Arboreal Oblation (Confeugo)

Before my trip to Genoa I downloaded a guide to Christmas events taking place in the city from the official tourism site for the city. To say it was comprehensive was an understatement.  I decided to save some trees and save it to my phone to carry rather than opt for paper, and perhaps this was just as well.

Partly due to my limited Italian, but mostly due to the sheer volume of events listed, I found it hard to tell what might be an item of cultural significance from what was a few stalls erected to capture a slice of the festive market, and so I nearly missed the Confeugo.

I was down in the Porto Antico when I spotted a woman in a historical outfit, and in watching her for a moment or two spotted others in similar garb chatting together in small groups.  Moving in their direction I found a group of younger citizens in matching blue and white outfits carrying large square flags.

Their general direction of travel seemed to be towards Piazza Ferrari so I hurried ahead of them in case they were going to make some sort of spectacular entrance.  On arrival there were crowds building outside the Doge’s palace and a band setting up (also costumed).  By pure chance I’d happened on an annual event which dates back to the 14th Century, and probably much earlier.

As far as I can tell the history of the event is for the local populace to pay tribute to their lord and master (the Doge back in 1339, nowadays the Mayor) each Christmas.  Traditionally the Abbot of The People presented a laurel tree decked in red & white ribbons (representing the Genoan flag) to the Doge, who in act which seem particularly lacking in gratitude set the tree alight.  Unfazed by this the locals would vie to get an ember or two to take home for good luck.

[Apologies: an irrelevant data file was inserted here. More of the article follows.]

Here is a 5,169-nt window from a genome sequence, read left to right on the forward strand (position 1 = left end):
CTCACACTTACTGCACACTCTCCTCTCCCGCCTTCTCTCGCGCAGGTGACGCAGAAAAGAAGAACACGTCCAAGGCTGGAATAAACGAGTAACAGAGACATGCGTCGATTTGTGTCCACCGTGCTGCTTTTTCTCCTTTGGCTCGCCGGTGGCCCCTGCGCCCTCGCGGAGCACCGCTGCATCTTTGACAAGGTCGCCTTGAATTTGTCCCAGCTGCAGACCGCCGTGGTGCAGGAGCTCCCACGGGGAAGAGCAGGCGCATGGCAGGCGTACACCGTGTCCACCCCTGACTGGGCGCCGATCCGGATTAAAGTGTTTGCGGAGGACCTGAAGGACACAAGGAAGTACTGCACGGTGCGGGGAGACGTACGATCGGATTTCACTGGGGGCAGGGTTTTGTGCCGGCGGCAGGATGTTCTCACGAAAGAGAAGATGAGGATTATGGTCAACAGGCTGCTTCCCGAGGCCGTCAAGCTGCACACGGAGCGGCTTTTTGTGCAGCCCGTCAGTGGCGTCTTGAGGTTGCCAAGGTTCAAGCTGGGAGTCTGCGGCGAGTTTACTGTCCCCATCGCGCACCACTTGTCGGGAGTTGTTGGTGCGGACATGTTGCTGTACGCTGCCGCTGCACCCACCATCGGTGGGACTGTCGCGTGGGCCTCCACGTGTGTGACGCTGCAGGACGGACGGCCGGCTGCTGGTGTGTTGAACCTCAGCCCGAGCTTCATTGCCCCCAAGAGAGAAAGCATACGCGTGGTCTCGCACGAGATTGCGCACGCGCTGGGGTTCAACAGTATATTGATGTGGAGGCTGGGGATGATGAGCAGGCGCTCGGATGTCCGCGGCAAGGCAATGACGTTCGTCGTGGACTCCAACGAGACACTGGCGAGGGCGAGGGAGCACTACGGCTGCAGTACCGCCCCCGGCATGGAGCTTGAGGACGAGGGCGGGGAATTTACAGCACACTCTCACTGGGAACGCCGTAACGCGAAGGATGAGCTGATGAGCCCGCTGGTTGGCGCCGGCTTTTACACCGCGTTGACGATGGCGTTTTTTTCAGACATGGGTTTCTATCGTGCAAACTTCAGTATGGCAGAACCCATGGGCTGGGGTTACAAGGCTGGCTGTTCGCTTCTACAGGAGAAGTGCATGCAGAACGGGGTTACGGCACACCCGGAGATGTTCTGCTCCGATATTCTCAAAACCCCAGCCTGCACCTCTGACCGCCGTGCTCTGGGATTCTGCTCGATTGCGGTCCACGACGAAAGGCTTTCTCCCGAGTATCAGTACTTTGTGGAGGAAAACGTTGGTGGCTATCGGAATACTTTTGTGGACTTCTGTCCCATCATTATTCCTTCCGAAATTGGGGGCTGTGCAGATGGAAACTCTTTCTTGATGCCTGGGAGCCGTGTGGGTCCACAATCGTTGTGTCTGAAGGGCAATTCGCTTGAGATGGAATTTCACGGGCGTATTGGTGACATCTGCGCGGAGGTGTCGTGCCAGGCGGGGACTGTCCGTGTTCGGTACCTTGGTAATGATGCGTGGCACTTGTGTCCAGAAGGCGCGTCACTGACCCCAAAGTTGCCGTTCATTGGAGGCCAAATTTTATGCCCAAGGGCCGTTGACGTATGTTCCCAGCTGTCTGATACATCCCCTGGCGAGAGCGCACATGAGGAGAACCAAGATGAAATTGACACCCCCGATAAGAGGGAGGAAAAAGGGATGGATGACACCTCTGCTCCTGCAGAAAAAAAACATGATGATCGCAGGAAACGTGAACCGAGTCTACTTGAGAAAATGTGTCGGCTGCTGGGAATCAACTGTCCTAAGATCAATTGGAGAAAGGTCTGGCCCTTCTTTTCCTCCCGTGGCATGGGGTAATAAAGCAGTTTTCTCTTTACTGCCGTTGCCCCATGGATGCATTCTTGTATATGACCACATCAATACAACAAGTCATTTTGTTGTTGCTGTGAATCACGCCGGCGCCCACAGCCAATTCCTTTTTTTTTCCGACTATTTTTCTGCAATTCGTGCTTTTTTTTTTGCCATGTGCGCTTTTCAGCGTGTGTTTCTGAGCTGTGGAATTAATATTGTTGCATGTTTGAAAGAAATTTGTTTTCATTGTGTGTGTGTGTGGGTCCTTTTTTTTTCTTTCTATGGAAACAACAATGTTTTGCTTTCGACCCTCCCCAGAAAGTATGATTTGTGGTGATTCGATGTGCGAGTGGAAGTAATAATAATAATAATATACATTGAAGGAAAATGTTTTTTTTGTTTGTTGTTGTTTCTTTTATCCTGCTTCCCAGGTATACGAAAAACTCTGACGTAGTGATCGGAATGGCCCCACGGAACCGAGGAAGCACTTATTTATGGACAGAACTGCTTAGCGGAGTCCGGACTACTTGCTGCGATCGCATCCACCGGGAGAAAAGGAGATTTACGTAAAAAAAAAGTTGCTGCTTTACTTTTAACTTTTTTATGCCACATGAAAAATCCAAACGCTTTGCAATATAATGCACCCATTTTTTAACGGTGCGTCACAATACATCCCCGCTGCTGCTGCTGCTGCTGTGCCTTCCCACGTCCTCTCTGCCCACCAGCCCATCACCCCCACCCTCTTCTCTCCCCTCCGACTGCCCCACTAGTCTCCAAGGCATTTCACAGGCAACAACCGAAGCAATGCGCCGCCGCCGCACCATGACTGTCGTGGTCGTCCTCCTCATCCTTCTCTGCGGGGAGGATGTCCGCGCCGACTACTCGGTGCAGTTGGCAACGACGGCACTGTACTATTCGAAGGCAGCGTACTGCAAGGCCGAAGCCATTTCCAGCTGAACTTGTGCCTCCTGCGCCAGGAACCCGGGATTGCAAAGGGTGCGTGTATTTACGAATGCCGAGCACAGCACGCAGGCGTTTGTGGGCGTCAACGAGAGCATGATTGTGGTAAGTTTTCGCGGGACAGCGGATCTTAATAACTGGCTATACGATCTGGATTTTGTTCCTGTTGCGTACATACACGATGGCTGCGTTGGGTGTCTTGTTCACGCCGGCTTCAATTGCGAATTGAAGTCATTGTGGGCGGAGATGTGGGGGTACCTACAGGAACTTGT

When Napoleon took control of the city in the late 18th century he put an end to the tradition, but it was revived in 1923 by an association who aimed to preserve and restore local traditions, and today it is a representative of that association who represents the people.

The term Confeugo confuses me though.  At first I misread it as Confuego, a Spanish term meaning “with fire”, appropriate enough, and given the fluid nature of alliances and borders throughout Genoa’s history a little spagnolo would not be out of place, but my not so handy festival guide was clear that this was the Confeugo.  The word doesn’t appear in my Italian reference guide, but break it down into con + feugo and you get “With focus”.  I’m none the wiser.

Perhaps I can’t see the wood for the trees.

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Palline di Natale (Venezia 151)

On my recent visit to Prague I encountered a number of Christmas decoration shops, though to be honest they didn’t have a great range of tasteful options.  Perhaps I was just unlucky, but it struck me that the Germanic countries and their former empire seem to place a lot more emphasis on the traditions of Christmas than we do, or indeed the Italians.  That doesn’t mean that a city famed for its glass-making can’t do so in July!

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A Christmas Carolyn

Sometime ago I was talking to Carolyn, an old friend and colleague, about the challenges of spending Christmas Day on your own and the consequent trepidation that I was feeling.  As you would expect from such an experienced coach and counsellor, she wasn’t going to let me get away with that for long, and we ended the call with me having made her two promises.  (How does she do that?)

The first was that I would get out and about with my camera and vicariously experience other people’s pleasure; seeing kids out and about with new toys and bicycles.  The second was that I should do whatever it took to enjoy the full Christmas experience at home, so should stock up with food, drink, films and the TV schedule and keep myself occupied accordingly.